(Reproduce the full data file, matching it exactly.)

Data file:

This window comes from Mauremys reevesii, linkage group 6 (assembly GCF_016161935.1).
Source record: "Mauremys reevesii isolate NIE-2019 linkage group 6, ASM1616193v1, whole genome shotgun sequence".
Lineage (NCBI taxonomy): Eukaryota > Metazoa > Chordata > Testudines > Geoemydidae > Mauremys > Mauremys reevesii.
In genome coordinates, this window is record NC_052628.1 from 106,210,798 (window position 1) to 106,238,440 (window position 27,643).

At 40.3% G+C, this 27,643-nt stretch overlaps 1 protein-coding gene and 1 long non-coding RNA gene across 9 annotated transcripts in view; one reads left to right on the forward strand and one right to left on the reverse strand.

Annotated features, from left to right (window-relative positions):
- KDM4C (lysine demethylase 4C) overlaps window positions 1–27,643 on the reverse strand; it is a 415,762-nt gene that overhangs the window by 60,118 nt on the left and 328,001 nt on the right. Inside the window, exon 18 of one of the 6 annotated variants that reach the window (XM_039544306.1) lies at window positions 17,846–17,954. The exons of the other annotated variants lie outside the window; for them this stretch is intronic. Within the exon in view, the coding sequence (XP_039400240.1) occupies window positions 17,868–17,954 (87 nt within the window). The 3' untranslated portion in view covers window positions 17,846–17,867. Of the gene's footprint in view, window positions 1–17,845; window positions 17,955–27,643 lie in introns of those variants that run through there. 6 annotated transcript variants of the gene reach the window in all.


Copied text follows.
This window comes from Mauremys reevesii, linkage group 6 (assembly GCF_016161935.1).
Source record: "Mauremys reevesii isolate NIE-2019 linkage group 6, ASM1616193v1, whole genome shotgun sequence".
Lineage (NCBI taxonomy): Eukaryota > Metazoa > Chordata > Testudines > Geoemydidae > Mauremys > Mauremys reevesii.
In genome coordinates, this window is record NC_052628.1 from 106,210,798 (window position 1) to 106,238,440 (window position 27,643).

At 40.3% G+C, this 27,643-nt stretch overlaps 1 protein-coding gene and 1 long non-coding RNA gene across 9 annotated transcripts in view; one reads left to right on the forward strand and one right to left on the reverse strand.

Annotated features, from left to right (window-relative positions):
- KDM4C (lysine demethylase 4C) overlaps window positions 1–27,643 on the reverse strand; it is a 415,762-nt gene that overhangs the window by 60,118 nt on the left and 328,001 nt on the right. Inside the window, exon 18 of one of the 6 annotated variants that reach the window (XM_039544306.1) lies at window positions 17,846–17,954. The exons of the other annotated variants lie outside the window; for them this stretch is intronic. Within the exon in view, the coding sequence (XP_039400240.1) occupies window positions 17,868–17,954 (87 nt within the window). The 3' untranslated portion in view covers window positions 17,846–17,867. Of the gene's footprint in view, window positions 1–17,845; window positions 17,955–27,643 lie in introns of those variants that run through there. 6 annotated transcript variants of the gene reach the window in all.